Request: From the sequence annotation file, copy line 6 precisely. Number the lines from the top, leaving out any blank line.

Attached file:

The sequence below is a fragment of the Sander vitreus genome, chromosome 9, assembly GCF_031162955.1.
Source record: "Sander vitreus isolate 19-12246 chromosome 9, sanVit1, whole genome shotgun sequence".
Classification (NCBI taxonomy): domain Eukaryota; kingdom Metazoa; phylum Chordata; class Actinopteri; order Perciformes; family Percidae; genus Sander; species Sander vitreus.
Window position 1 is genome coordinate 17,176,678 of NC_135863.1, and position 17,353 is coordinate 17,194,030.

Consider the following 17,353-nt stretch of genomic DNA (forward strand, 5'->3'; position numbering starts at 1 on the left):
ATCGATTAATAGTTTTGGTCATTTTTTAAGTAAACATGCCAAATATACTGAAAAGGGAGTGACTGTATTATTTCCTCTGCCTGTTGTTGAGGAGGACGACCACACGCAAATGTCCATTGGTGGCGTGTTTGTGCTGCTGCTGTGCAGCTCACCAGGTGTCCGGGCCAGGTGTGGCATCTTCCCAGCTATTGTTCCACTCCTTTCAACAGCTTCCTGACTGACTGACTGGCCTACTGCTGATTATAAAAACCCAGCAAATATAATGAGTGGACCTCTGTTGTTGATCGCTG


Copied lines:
ATCGATTAATAGTTTTGGTCATTTTTTAAGTAAACATGCCAAATATACTGAAAAGGGAGTGACTGTATTATTTCCTCTGCCTGTTGTTGAGGAGGACGACCACACGCAAATGTCCATTGGTGGCGTGTTTGTGCTGCTGCTGTGCAGCTCACCAGGTGTCCGGGCCAGGTGTGGCATCTTCCCAGCTATTGTTCCACTCCTTTCAACAGCTTCCTGACTGACTGACTGGCCTACTGCTGATTATAAAAACCCAGCAAATATAATGAGTGGACCTCTGTTGTTGATCGCTG